Oh, another thing. There’s a rack of comics in the shop at the beginning, the fictionalised tales of what happened in parts 1 and 2. Only no-one told the guy they hired to draw the covers of the comics how to spell “Shrieker” – proof:
So, the acting’s sort of alright, but it’s just not that funny. It thinks just having weird creatures in it, and people shouting at each other occasionally, is good enough and it really isn’t. They’re being sold as funny monster movies but by this point, they’re just not trying hard enough at that side of things. There’s also an extremely unconvincing and irrelevant central “romance”, which feels like an extremely hasty last-minute addition and doesn’t really make sense in the world of the movie. Perhaps it’s the fault of writer John Whelpley, who also worked heavily on the abysmal “Earth: Final Conflict”. Or perhaps it’s the fault of Brent Maddock, with this being his only directorial credit (he wrote the first movie, as well as “Short Circuit”)?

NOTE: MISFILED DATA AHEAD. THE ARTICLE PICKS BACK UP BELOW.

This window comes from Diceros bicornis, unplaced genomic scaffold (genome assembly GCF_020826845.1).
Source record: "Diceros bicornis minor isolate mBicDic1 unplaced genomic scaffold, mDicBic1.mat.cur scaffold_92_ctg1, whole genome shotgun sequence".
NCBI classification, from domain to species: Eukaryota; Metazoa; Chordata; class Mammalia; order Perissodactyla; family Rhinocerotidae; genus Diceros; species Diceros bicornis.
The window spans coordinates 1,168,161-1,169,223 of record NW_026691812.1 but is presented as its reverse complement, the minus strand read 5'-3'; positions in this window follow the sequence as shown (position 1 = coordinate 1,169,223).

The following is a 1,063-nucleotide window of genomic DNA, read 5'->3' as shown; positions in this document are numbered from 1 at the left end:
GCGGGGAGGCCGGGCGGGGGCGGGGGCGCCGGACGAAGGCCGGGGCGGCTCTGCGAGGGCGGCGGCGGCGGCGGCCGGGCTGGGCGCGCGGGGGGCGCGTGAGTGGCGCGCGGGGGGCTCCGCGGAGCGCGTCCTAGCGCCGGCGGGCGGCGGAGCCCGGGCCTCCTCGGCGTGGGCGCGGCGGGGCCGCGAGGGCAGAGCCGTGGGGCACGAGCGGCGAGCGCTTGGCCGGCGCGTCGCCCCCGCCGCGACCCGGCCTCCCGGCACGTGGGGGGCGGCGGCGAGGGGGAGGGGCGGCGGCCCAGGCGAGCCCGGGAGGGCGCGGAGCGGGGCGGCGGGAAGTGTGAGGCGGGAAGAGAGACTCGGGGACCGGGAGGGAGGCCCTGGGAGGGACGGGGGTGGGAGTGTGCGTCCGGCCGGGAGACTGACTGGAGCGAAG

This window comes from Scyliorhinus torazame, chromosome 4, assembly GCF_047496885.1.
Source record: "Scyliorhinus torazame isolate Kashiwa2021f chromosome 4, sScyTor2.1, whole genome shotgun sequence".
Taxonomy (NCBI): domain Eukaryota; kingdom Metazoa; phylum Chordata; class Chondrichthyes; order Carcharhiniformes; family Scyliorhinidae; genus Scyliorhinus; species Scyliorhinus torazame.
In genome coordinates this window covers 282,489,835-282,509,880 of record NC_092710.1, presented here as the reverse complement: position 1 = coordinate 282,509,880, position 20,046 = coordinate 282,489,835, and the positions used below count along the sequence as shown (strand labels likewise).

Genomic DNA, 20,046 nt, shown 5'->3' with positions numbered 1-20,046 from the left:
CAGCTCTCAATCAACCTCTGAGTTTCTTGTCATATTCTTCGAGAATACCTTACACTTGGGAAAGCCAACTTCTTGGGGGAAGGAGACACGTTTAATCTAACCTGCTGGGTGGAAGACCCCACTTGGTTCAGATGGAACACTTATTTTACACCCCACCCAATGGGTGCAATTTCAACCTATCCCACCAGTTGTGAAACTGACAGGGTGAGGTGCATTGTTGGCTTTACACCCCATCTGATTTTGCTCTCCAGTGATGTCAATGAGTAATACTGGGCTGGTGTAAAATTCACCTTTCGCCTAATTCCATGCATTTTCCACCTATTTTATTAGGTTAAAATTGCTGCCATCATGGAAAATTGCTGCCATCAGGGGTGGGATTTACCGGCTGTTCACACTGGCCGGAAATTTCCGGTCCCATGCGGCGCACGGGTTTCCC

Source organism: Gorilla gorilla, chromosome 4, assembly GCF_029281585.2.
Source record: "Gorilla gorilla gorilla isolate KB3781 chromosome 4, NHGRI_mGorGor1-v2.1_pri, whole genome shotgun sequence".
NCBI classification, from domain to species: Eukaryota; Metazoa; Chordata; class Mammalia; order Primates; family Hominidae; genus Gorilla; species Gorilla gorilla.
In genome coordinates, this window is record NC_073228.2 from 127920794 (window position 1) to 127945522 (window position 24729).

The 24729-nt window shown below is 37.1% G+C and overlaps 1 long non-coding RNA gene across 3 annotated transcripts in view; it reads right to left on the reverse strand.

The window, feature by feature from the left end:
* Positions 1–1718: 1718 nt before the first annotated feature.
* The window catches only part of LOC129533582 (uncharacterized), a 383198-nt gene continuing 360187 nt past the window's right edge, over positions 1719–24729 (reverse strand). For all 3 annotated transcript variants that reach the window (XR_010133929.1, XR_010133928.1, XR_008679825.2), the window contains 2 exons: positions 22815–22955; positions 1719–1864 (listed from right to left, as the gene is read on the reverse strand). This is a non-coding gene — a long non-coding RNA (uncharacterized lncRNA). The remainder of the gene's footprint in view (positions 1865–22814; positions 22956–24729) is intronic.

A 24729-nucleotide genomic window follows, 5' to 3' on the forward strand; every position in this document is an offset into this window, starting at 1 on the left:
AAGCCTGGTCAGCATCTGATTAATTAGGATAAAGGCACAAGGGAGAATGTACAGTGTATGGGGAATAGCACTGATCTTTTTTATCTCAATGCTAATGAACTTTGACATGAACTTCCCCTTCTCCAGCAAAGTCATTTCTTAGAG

A small aside: throughout the three movies, Michael Gross is sporting an “Atlanta Hawks” hat. The Hawks are an NBA team, and Atlanta is all the way on the other side of the country from Nevada (where this and part 1 are set, I think). It’s a nice touch that he’s both a fan of basketball (him being a bit of a redneck) and a team from so far away. Or perhaps it’s just Michael Gross’s own hat and they let him wear it.
An unfunny comedy, and a monster movie where they’re all cheap CGI. Separately they’re awful, but put them together and give it just enough talent to make it bearable, and you’ve got “Tremors 3”. To be immediately forgotten.
Rating: thumbs down